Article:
Quote of the Day
“They f—ing ran circles around us.”
— Miami Heat Dwayne Wade with a little PTSD over the Spurs’s NBA Championship.
Photo of the Day
Matthew McConaughey fatigue might be setting in, but it’s so hard not to feature the Texas Adonis when he appears at local music festivals wearing self-referential t-shirts:
Ebola Watch: Day 7 — It’s now been a week since Ebola came to the United States, and there seems to be the slightest signs of a fever breaking. Not to jinx it, but there haven’t been any more reported cases, and everyone’s back to the business of potential lawsuits and johnny-come-lately tasks forces. Patient Zero, Thomas Duncan, has been receiving the experimental treatment, and now “his condition was downgraded to critical,” reports the Dallas Morning News. The experimental drug isn’t the same one received by the recovering aid workers, but it’s great to know the FDA can fast track life-saving drugs if it needs to. If Duncan does survive, he’ll have trouble suing the hospital, according to a terrible what-if article from Reuters. “Texas tort-reform measures have made it one of the hardest places in the United States to sue over medical errors, especially those that occurred in the emergency room,” reads the story that assures us it’s just speculating. “Although it appears no lawsuits have been filed in connection with the case, possible legal claims could be brought by Ebola patient … Duncan or his family, anyone he may have exposed to the disease, or hospital workers put at risk.” While the lawyers suit up for battle, politicians are just slightly ahead in their efforts. Governor Perry announced yesterday that he’s putting together a “Texas Task Force on Infectious Disease Preparedness and Response to make recommendations on how to better handle a potential outbreak of Ebola or other infectious diseases,” according to the Texas Tribune. “The 17-member group, composed of scientists, physicians and public officials in the health and emergency response sectors, will work on new protocols and make at least two reports to the Texas Legislature — on Dec. 1 and Feb. 1 — while serving as an ongoing information and education resource for the public.”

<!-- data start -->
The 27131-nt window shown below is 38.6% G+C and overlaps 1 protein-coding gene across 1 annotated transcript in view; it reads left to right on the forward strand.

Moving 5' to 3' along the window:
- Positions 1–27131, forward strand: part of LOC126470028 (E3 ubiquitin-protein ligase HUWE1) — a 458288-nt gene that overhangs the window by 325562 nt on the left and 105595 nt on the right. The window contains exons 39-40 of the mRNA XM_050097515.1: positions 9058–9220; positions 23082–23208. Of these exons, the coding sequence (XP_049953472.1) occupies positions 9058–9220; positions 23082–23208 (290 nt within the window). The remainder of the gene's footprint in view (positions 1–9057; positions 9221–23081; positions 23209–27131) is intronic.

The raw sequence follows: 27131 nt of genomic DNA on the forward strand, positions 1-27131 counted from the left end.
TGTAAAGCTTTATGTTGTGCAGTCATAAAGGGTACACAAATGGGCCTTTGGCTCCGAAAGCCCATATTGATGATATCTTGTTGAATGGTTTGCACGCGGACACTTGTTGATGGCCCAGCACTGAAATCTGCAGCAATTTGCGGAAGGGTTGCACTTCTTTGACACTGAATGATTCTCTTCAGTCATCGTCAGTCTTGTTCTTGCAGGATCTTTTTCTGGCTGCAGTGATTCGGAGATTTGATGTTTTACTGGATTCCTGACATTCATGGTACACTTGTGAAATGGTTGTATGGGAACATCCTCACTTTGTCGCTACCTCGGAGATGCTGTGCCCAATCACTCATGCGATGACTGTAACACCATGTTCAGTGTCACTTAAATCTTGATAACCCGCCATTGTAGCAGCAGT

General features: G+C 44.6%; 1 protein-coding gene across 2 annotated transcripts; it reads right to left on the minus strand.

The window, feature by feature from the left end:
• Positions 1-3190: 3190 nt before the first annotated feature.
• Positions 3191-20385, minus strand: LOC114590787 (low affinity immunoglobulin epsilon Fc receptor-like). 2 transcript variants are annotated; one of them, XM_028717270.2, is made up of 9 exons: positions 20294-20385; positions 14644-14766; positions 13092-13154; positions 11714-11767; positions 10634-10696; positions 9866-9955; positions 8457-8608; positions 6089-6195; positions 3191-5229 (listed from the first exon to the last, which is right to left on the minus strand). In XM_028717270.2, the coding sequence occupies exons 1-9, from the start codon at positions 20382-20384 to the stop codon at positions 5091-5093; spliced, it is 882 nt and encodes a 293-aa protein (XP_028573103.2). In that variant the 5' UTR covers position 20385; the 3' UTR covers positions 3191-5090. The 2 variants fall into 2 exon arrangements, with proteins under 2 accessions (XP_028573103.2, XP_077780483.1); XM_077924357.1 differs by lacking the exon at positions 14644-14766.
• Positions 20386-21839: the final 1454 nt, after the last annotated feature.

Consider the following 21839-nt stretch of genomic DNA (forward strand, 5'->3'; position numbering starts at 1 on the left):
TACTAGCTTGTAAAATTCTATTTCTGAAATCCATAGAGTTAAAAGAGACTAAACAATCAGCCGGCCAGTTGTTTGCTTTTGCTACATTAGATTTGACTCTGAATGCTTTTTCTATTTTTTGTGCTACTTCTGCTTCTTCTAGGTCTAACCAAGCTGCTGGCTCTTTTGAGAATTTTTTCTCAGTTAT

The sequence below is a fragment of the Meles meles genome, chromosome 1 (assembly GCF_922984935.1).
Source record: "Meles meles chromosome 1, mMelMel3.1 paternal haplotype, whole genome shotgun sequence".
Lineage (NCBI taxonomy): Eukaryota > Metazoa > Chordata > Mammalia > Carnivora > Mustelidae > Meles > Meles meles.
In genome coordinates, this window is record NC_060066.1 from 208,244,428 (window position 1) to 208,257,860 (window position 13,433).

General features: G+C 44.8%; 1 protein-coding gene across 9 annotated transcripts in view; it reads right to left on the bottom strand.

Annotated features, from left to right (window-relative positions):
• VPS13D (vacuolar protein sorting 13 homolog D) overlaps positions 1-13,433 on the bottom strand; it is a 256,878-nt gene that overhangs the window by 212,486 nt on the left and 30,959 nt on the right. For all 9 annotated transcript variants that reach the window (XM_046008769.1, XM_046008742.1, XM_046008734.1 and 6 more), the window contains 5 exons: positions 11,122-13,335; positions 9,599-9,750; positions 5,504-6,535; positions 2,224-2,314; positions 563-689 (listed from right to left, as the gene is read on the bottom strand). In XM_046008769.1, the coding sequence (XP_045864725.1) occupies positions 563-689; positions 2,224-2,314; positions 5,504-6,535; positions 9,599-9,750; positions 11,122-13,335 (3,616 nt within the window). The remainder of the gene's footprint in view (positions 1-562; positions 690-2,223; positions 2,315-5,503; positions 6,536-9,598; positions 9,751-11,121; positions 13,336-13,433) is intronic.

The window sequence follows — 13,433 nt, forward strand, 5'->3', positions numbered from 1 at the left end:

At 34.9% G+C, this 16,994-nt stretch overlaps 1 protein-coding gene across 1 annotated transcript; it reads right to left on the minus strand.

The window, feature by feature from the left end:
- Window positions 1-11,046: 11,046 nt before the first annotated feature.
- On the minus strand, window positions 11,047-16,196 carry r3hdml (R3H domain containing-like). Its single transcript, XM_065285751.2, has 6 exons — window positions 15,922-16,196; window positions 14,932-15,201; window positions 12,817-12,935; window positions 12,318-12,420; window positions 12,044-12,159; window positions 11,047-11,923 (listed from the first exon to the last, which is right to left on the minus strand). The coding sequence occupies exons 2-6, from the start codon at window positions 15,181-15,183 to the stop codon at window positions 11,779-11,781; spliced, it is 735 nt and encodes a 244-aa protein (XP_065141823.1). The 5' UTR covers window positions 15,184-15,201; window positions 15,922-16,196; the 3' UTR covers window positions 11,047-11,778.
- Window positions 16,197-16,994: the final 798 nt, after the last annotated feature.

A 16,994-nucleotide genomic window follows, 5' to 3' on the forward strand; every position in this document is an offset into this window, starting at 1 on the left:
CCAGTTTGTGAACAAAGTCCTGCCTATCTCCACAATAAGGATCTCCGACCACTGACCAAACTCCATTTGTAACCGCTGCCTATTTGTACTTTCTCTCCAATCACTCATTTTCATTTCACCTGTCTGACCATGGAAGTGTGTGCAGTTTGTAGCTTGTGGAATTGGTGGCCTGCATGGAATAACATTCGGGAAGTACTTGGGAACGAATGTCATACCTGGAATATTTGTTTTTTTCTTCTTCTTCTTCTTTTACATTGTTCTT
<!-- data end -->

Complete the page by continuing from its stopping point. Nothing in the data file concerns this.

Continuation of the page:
Gay Marriage — The Supreme Court announced yesterday that it would not hear anti-gay appeals from five states, effectively allowing gay marriage in eleven new states where it had previously been banned (total count: 24 out of 50 states). It’s as good a time for Texas plaintiffs to push things along, which is exactly what happened on Monday. The one difference in the case here, however, appears to be the fact that the couple has some much more immediate concerns. The couple is “asking a federal appeals court to schedule oral arguments next month because one of them is expecting,” according to the Morning News. “Austin lawyer Nicole Dimetman is pregnant and expects to give birth for the first time on March 15.” Half the couple is an air force veteran and they’re seeking recognition because of the otherwise time-consuming and expensive “adoption” process of the child—a financial and legal barrier straight couples don’t face. Perhaps the biggest gay marriage legal challenge will come from Texas. The Supreme Court declined to hear cases in which lower courts had been in favor of gay marriage. However “[the plaintiff’s lawyer] noted that a three-judge panel, yet to be named by the [5th Circuit] appeals court, will hear the Texas case and one from Louisiana. In the Louisiana case, a federal district judge ruled that state could ban same-sex marriage.” Not one to pass up riling his base—although clearly passing on any opportunity to live up to his self-professed love of libertarianism—U.S. Senator Ted Cruz called “for amending the U.S. Constitution to prevent either the federal government or the U.S. Supreme Court from overturning a state’s ban on same-sex marriage,” even going so far as to say he planned on introducing a constitutional amendment, reports the Texas Tribune. So much for all that talk about Cruz being so smart.